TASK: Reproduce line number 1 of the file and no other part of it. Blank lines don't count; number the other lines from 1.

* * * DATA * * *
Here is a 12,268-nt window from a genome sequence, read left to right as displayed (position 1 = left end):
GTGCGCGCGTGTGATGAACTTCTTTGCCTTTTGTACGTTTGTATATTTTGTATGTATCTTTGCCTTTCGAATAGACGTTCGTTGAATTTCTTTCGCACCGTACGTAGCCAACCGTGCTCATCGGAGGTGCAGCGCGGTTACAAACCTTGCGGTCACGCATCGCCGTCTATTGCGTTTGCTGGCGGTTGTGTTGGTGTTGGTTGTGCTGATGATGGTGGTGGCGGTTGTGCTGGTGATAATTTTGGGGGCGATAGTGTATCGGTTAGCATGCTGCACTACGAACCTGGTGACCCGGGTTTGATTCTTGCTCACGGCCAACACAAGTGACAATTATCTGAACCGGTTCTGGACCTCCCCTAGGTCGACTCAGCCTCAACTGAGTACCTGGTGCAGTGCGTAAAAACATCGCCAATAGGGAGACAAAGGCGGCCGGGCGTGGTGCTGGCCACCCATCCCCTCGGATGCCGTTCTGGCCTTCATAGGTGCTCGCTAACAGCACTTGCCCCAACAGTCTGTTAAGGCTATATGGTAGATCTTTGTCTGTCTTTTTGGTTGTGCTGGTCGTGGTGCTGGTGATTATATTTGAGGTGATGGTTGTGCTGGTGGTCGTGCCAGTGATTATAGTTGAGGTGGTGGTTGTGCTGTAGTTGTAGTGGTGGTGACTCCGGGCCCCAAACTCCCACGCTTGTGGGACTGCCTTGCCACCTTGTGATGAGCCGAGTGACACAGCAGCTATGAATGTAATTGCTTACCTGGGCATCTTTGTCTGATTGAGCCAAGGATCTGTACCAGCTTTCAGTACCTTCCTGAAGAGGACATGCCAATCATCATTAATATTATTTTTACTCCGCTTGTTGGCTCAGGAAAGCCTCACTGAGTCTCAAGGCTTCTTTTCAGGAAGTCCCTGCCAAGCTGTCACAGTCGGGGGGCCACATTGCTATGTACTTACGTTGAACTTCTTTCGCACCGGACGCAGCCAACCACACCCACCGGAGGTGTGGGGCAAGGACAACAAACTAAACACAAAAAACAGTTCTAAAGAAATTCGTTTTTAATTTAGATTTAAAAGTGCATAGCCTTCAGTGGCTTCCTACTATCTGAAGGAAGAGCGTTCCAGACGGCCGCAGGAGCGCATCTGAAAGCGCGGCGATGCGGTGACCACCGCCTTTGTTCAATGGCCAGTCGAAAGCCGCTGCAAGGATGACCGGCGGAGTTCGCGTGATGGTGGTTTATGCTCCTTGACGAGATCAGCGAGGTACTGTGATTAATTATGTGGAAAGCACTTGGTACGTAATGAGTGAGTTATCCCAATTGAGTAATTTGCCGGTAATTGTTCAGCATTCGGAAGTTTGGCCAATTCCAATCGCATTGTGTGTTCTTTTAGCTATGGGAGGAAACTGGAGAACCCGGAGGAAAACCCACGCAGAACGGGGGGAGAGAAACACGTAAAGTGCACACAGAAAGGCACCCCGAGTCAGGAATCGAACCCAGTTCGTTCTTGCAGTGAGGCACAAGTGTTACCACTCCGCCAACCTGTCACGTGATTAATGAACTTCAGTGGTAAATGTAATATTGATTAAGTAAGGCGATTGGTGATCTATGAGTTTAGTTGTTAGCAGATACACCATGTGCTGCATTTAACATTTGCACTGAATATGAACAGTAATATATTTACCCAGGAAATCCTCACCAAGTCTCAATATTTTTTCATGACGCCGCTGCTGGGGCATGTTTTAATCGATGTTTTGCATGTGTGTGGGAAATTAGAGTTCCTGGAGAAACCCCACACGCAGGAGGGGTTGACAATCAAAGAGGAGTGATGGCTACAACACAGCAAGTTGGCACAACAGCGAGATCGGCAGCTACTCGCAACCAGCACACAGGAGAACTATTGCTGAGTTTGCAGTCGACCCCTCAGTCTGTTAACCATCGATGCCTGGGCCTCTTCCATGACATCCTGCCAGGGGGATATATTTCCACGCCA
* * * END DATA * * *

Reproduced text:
Here is a 12,268-nt window from a genome sequence, read left to right as displayed (position 1 = left end):